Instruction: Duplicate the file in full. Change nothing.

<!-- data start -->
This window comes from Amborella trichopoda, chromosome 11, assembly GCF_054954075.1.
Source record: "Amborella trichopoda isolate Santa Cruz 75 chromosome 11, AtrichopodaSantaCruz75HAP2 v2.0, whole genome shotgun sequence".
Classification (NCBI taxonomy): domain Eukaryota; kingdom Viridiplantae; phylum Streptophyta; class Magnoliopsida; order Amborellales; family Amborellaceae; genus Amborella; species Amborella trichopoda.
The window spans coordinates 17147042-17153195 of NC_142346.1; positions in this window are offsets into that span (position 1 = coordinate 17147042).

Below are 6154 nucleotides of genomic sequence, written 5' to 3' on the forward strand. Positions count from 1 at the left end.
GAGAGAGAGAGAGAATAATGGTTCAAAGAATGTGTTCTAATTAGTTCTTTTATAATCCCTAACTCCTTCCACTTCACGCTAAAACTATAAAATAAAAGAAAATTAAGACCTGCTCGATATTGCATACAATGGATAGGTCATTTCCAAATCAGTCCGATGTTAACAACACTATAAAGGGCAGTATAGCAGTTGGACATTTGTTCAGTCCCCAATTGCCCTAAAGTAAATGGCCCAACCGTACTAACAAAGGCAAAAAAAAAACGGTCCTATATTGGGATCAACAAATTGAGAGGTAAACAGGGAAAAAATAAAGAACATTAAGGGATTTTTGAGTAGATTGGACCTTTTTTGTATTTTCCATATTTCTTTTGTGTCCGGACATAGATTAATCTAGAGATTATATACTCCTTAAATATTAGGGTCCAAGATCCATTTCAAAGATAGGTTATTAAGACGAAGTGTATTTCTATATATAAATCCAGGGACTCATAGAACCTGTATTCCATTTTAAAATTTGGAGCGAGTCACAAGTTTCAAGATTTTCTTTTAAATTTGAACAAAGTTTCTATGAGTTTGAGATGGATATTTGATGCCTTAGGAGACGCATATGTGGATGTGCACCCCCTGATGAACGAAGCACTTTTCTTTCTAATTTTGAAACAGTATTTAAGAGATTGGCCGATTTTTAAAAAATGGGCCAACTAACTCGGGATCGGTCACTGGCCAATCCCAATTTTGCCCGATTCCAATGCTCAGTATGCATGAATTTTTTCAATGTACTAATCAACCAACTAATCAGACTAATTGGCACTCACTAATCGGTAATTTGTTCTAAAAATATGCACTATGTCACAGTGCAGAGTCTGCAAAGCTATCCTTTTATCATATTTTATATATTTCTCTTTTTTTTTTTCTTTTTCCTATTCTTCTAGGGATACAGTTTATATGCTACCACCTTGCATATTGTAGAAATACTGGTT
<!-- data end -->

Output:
This window comes from Amborella trichopoda, chromosome 11, assembly GCF_054954075.1.
Source record: "Amborella trichopoda isolate Santa Cruz 75 chromosome 11, AtrichopodaSantaCruz75HAP2 v2.0, whole genome shotgun sequence".
Classification (NCBI taxonomy): domain Eukaryota; kingdom Viridiplantae; phylum Streptophyta; class Magnoliopsida; order Amborellales; family Amborellaceae; genus Amborella; species Amborella trichopoda.
The window spans coordinates 17147042-17153195 of NC_142346.1; positions in this window are offsets into that span (position 1 = coordinate 17147042).

Below are 6154 nucleotides of genomic sequence, written 5' to 3' on the forward strand. Positions count from 1 at the left end.
GAGAGAGAGAGAGAATAATGGTTCAAAGAATGTGTTCTAATTAGTTCTTTTATAATCCCTAACTCCTTCCACTTCACGCTAAAACTATAAAATAAAAGAAAATTAAGACCTGCTCGATATTGCATACAATGGATAGGTCATTTCCAAATCAGTCCGATGTTAACAACACTATAAAGGGCAGTATAGCAGTTGGACATTTGTTCAGTCCCCAATTGCCCTAAAGTAAATGGCCCAACCGTACTAACAAAGGCAAAAAAAAAACGGTCCTATATTGGGATCAACAAATTGAGAGGTAAACAGGGAAAAAATAAAGAACATTAAGGGATTTTTGAGTAGATTGGACCTTTTTTGTATTTTCCATATTTCTTTTGTGTCCGGACATAGATTAATCTAGAGATTATATACTCCTTAAATATTAGGGTCCAAGATCCATTTCAAAGATAGGTTATTAAGACGAAGTGTATTTCTATATATAAATCCAGGGACTCATAGAACCTGTATTCCATTTTAAAATTTGGAGCGAGTCACAAGTTTCAAGATTTTCTTTTAAATTTGAACAAAGTTTCTATGAGTTTGAGATGGATATTTGATGCCTTAGGAGACGCATATGTGGATGTGCACCCCCTGATGAACGAAGCACTTTTCTTTCTAATTTTGAAACAGTATTTAAGAGATTGGCCGATTTTTAAAAAATGGGCCAACTAACTCGGGATCGGTCACTGGCCAATCCCAATTTTGCCCGATTCCAATGCTCAGTATGCATGAATTTTTTCAATGTACTAATCAACCAACTAATCAGACTAATTGGCACTCACTAATCGGTAATTTGTTCTAAAAATATGCACTATGTCACAGTGCAGAGTCTGCAAAGCTATCCTTTTATCATATTTTATATATTTCTCTTTTTTTTTTTCTTTTTCCTATTCTTCTAGGGATACAGTTTATATGCTACCACCTTGCATATTGTAGAAATACTGGTT